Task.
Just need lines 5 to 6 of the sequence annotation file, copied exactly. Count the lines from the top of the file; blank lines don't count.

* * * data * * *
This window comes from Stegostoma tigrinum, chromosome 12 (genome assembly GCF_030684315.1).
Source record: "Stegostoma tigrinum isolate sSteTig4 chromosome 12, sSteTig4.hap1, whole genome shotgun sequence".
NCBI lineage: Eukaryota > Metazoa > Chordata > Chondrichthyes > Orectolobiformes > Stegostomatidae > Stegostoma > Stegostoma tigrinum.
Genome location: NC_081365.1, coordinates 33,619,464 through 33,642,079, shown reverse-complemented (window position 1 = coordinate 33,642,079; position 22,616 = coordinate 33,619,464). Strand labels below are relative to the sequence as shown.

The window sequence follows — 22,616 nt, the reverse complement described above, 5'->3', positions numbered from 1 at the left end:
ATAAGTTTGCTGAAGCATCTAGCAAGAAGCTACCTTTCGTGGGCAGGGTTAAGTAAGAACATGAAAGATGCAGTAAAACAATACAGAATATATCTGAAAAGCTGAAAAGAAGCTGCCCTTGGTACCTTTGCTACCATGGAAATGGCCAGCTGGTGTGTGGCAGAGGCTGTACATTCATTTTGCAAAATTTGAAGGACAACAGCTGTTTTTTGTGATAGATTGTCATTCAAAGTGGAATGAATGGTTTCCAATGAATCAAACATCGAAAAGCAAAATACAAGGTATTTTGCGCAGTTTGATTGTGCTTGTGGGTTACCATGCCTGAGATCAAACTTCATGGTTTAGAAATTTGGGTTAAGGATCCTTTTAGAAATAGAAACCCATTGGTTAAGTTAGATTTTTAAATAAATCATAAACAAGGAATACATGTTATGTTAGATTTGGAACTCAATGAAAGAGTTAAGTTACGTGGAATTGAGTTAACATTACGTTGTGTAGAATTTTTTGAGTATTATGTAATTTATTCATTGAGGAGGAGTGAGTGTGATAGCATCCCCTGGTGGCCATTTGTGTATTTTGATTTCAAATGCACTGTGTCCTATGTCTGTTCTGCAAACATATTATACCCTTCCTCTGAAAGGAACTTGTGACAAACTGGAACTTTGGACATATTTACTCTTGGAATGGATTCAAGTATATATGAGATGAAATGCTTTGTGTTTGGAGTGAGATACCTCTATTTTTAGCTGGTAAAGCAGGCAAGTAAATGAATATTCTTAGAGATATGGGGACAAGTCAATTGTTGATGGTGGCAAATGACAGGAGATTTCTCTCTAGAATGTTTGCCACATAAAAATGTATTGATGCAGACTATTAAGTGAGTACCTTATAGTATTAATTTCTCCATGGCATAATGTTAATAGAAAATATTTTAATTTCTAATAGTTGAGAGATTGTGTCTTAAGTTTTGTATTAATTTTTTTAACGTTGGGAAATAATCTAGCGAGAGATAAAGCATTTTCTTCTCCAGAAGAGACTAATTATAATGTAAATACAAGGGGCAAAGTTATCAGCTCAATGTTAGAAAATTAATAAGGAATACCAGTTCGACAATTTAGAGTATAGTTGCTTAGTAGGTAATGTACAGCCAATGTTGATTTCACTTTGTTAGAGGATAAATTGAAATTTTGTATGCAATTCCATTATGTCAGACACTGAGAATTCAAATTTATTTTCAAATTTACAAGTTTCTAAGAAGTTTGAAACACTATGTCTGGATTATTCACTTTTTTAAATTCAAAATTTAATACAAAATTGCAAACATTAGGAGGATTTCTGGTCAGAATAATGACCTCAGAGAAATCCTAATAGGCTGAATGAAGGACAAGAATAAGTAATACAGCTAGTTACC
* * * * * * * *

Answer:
The window sequence follows — 22,616 nt, the reverse complement described above, 5'->3', positions numbered from 1 at the left end:
ATAAGTTTGCTGAAGCATCTAGCAAGAAGCTACCTTTCGTGGGCAGGGTTAAGTAAGAACATGAAAGATGCAGTAAAACAATACAGAATATATCTGAAAAGCTGAAAAGAAGCTGCCCTTGGTACCTTTGCTACCATGGAAATGGCCAGCTGGTGTGTGGCAGAGGCTGTACATTCATTTTGCAAAATTTGAAGGACAACAGCTGTTTTTTGTGATAGATTGTCATTCAAAGTGGAATGAATGGTTTCCAATGAATCAAACATCGAAAAGCAAAATACAAGGTATTTTGCGCAGTTTGATTGTGCTTGTGGGTTACCATGCCTGAGATCAAACTTCATGGTTTAGAAATTTGGGTTAAGGATCCTTTTAGAAATAGAAACCCATTGGTTAAGTTAGATTTTTAAATAAATCATAAACAAGGAATACATGTTATGTTAGATTTGGAACTCAATGAAAGAGTTAAGTTACGTGGAATTGAGTTAACATTACGTTGTGTAGAATTTTTTGAGTATTATGTAATTTATTCATTGAGGAGGAGTGAGTGTGATAGCATCCCCTGGTGGCCATTTGTGTATTTTGATTTCAAATGCACTGTGTCCTATGTCTGTTCTGCAAACATATTATACCCTTCCTCTGAAAGGAACTTGTGACAAACTGGAACTTTGGACATATTTACTCTTGGAATGGATTCAAGTATATATGAGATGAAATGCTTTGTGTTTGGAGTGAGATACCTCTATTTTTAGCTGGTAAAGCAGGCAAGTAAATGAATATTCTTAGAGATATGGGGACAAGTCAATTGTTGATGGTGGCAAATGACAGGAGATTTCTCTCTAGAATGTTTGCCACATAAAAATGTATTGATGCAGACTATTAAGTGAGTACCTTATAGTATTAATTTCTCCATGGCATAATGTTAATAGAAAATATTTTAATTTCTAATAGTTGAGAGATTGTGTCTTAAGTTTTGTATTAATTTTTTTAACGTTGGGAAATAATCTAGCGAGAGATAAAGCATTTTCTTCTCCAGAAGAGACTAATTATAATGTAAATACAAGGGGCAAAGTTATCAGCTCAATGTTAGAAAATTAATAAGGAATACCAGTTCGACAATTTAGAGTATAGTTGCTTAGTAGGTAATGTACAGCCAATGTTGATTTCACTTTGTTAGAGGATAAATTGAAATTTTGTATGCAATTCCATTATGTCAGACACTGAGAATTCAAATTTATTTTCAAATTTACAAGTTTCTAAGAAGTTTGAAACACTATGTCTGGATTATTCACTTTTTTAAATTCAAAATTTAATACAAAATTGCAAACATTAGGAGGATTTCTGGTCAGAATAATGACCTCAGAGAAATCCTAATAGGCTGAATGAAGGACAAGAATAAGTAATACAGCTAGTTACC